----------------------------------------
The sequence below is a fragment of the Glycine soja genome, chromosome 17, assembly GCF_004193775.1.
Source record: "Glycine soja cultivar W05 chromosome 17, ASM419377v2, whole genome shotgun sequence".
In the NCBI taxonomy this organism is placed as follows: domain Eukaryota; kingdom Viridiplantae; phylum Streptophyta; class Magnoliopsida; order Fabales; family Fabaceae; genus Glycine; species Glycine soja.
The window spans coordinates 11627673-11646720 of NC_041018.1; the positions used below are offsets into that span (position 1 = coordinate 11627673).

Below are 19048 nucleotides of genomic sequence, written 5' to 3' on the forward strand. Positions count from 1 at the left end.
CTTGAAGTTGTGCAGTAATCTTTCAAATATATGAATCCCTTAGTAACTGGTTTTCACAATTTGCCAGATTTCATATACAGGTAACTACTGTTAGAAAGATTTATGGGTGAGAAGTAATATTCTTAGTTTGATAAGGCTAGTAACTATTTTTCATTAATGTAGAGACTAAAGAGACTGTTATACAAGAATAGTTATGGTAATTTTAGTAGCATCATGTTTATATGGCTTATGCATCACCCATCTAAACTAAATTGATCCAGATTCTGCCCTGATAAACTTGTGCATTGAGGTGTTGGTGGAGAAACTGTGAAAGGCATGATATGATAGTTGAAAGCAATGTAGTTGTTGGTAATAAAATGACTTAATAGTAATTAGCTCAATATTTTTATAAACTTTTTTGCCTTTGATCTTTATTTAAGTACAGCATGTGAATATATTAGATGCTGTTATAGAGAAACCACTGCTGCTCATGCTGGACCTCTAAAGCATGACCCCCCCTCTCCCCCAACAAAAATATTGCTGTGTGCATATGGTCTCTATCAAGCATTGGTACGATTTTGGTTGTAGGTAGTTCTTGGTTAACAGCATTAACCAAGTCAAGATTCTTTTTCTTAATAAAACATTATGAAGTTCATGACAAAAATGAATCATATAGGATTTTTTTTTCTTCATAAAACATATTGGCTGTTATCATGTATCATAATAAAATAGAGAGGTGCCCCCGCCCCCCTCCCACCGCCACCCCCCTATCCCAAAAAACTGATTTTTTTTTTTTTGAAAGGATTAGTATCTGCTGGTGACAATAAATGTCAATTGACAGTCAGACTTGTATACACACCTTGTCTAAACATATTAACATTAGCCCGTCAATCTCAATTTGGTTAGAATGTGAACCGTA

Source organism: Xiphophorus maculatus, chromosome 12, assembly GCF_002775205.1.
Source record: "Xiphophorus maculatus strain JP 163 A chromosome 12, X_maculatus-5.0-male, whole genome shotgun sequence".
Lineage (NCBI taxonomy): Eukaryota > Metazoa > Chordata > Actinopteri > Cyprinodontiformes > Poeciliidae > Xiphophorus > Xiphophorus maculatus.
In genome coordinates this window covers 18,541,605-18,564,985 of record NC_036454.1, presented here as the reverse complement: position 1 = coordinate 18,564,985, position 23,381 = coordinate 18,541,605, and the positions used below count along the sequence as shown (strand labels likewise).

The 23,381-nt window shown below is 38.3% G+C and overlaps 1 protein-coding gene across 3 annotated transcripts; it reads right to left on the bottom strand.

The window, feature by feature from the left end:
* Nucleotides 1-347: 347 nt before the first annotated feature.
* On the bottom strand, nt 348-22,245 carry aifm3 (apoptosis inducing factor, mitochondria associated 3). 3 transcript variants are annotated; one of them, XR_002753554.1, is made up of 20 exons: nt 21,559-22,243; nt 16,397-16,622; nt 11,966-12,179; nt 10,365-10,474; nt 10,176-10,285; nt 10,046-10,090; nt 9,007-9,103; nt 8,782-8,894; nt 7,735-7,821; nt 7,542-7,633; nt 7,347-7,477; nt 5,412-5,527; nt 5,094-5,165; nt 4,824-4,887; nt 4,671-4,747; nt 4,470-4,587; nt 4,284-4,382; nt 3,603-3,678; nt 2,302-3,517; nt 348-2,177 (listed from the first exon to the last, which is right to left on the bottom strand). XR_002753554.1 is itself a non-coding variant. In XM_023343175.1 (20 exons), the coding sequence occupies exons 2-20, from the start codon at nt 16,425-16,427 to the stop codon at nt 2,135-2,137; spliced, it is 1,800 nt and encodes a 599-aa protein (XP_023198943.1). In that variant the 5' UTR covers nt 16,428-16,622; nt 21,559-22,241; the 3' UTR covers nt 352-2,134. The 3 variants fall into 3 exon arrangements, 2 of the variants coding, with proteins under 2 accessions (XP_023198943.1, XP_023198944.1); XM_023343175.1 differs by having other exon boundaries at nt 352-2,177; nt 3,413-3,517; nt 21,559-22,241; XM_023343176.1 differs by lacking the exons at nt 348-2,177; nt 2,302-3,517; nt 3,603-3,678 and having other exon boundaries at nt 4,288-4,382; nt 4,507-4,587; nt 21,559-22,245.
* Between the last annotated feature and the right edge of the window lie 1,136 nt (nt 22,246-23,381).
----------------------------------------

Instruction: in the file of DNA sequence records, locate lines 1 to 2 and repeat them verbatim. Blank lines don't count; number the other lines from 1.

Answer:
The sequence below is a fragment of the Glycine soja genome, chromosome 17, assembly GCF_004193775.1.
Source record: "Glycine soja cultivar W05 chromosome 17, ASM419377v2, whole genome shotgun sequence".